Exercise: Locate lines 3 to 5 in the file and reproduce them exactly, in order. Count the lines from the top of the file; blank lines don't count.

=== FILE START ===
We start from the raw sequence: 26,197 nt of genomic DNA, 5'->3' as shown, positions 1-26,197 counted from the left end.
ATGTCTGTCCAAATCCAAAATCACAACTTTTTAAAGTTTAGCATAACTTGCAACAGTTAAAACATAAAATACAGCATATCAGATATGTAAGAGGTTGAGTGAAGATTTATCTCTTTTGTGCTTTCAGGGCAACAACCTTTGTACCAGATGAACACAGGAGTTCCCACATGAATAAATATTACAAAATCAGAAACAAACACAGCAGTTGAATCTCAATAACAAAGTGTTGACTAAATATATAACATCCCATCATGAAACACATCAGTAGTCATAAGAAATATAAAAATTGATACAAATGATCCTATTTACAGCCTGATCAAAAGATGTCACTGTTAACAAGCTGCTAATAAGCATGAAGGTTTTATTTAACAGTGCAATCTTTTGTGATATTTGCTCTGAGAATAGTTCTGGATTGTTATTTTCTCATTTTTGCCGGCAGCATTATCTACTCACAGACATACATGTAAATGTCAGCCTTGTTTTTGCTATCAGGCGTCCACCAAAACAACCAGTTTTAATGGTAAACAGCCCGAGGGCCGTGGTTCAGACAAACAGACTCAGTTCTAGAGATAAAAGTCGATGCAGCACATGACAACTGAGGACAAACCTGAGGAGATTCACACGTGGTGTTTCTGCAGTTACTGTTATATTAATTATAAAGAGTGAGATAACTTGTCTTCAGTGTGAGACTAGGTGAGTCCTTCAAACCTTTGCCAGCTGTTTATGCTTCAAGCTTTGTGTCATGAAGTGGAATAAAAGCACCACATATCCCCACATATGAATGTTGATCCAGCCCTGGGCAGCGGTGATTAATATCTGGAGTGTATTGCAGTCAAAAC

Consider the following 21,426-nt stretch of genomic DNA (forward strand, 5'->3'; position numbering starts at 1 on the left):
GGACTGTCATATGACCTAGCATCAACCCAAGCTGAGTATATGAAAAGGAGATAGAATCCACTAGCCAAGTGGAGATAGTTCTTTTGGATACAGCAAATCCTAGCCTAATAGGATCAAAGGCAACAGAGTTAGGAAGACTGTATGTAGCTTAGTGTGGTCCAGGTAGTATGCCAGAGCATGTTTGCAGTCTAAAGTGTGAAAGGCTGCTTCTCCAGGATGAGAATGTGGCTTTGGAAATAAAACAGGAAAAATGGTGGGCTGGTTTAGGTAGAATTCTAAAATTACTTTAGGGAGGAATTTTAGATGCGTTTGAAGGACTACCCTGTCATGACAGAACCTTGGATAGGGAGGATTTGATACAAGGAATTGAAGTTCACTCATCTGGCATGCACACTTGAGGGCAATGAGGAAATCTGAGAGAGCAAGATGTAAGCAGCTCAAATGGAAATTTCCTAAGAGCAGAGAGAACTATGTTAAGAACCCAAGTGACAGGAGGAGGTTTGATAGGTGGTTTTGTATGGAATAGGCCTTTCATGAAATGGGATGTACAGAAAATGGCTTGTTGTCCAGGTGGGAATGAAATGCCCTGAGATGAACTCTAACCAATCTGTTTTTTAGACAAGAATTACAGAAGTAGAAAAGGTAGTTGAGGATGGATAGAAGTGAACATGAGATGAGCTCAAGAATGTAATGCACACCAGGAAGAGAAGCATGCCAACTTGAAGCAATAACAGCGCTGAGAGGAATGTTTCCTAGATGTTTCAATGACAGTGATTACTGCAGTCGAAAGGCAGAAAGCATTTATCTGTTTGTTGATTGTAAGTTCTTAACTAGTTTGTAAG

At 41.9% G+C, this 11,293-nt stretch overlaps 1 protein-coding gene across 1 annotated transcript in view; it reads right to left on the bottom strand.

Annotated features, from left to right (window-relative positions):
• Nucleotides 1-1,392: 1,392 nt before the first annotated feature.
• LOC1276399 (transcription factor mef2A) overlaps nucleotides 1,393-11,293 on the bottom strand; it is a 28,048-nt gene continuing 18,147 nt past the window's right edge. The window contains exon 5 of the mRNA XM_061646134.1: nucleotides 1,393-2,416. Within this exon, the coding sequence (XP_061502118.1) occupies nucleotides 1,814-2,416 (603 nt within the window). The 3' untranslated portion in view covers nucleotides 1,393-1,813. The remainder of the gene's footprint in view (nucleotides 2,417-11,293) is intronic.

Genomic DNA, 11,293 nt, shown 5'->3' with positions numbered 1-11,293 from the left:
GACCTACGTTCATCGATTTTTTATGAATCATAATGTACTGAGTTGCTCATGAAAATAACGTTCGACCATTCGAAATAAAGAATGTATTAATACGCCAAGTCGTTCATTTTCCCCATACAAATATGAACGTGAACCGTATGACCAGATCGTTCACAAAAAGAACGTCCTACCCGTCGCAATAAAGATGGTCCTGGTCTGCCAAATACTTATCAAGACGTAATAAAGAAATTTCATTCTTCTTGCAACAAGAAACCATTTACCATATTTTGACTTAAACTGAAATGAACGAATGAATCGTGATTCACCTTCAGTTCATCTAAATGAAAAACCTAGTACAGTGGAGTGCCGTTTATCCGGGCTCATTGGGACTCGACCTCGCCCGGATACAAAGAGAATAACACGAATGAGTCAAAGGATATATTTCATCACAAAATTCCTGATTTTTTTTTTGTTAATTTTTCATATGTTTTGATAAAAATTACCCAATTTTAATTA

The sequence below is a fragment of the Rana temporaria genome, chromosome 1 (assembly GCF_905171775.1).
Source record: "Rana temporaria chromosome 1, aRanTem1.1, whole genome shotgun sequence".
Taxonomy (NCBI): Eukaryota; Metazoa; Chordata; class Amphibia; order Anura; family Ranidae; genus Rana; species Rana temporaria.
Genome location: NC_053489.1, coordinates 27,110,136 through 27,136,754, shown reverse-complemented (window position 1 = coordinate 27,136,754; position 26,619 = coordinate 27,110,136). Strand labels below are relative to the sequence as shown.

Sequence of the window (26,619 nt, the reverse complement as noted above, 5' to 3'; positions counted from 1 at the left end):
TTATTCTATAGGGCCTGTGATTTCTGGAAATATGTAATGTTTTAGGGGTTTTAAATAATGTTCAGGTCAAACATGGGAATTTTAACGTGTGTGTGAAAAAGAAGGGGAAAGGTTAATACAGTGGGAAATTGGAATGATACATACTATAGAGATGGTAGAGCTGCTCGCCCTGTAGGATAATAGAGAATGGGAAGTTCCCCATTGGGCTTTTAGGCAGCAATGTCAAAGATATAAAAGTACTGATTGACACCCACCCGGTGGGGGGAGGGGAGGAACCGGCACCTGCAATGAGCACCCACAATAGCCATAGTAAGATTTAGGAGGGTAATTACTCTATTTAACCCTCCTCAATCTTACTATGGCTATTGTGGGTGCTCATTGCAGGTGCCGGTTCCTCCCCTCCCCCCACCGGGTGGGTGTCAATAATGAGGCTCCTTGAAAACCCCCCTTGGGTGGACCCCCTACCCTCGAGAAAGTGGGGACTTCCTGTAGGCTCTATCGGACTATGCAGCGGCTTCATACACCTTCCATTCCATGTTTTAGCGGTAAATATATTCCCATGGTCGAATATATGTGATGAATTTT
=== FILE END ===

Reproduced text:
Consider the following 21,426-nt stretch of genomic DNA (forward strand, 5'->3'; position numbering starts at 1 on the left):
GGACTGTCATATGACCTAGCATCAACCCAAGCTGAGTATATGAAAAGGAGATAGAATCCACTAGCCAAGTGGAGATAGTTCTTTTGGATACAGCAAATCCTAGCCTAATAGGATCAAAGGCAACAGAGTTAGGAAGACTGTATGTAGCTTAGTGTGGTCCAGGTAGTATGCCAGAGCATGTTTGCAGTCTAAAGTGTGAAAGGCTGCTTCTCCAGGATGAGAATGTGGCTTTGGAAATAAAACAGGAAAAATGGTGGGCTGGTTTAGGTAGAATTCTAAAATTACTTTAGGGAGGAATTTTAGATGCGTTTGAAGGACTACCCTGTCATGACAGAACCTTGGATAGGGAGGATTTGATACAAGGAATTGAAGTTCACTCATCTGGCATGCACACTTGAGGGCAATGAGGAAATCTGAGAGAGCAAGATGTAAGCAGCTCAAATGGAAATTTCCTAAGAGCAGAGAGAACTATGTTAAGAACCCAAGTGACAGGAGGAGGTTTGATAGGTGGTTTTGTATGGAATAGGCCTTTCATGAAATGGGATGTACAGAAAATGGCTTGTTGTCCAGGTGGGAATGAAATGCCCTGAGATGAACTCTAACCAATCTGTTTTTTAGACAAGAATTACAGAAGTAGAAAAGGTAGTTGAGGATGGATAGAAGTGAACATGAGATGAGCTCAAGAATGTAATGCACACCAGGAAGAGAAGCATGCCAACTTGAAGCAATAACAGCGCTGAGAGGAATGTTTCCTAGATGTTTCAATGACAGTGATTACTGCAGTCGAAAGGCAGAAAGCATTTATCTGTTTGTTGATTGTAAGTTCTTAACTAGTTTGTAAG

At 41.9% G+C, this 11,293-nt stretch overlaps 1 protein-coding gene across 1 annotated transcript in view; it reads right to left on the bottom strand.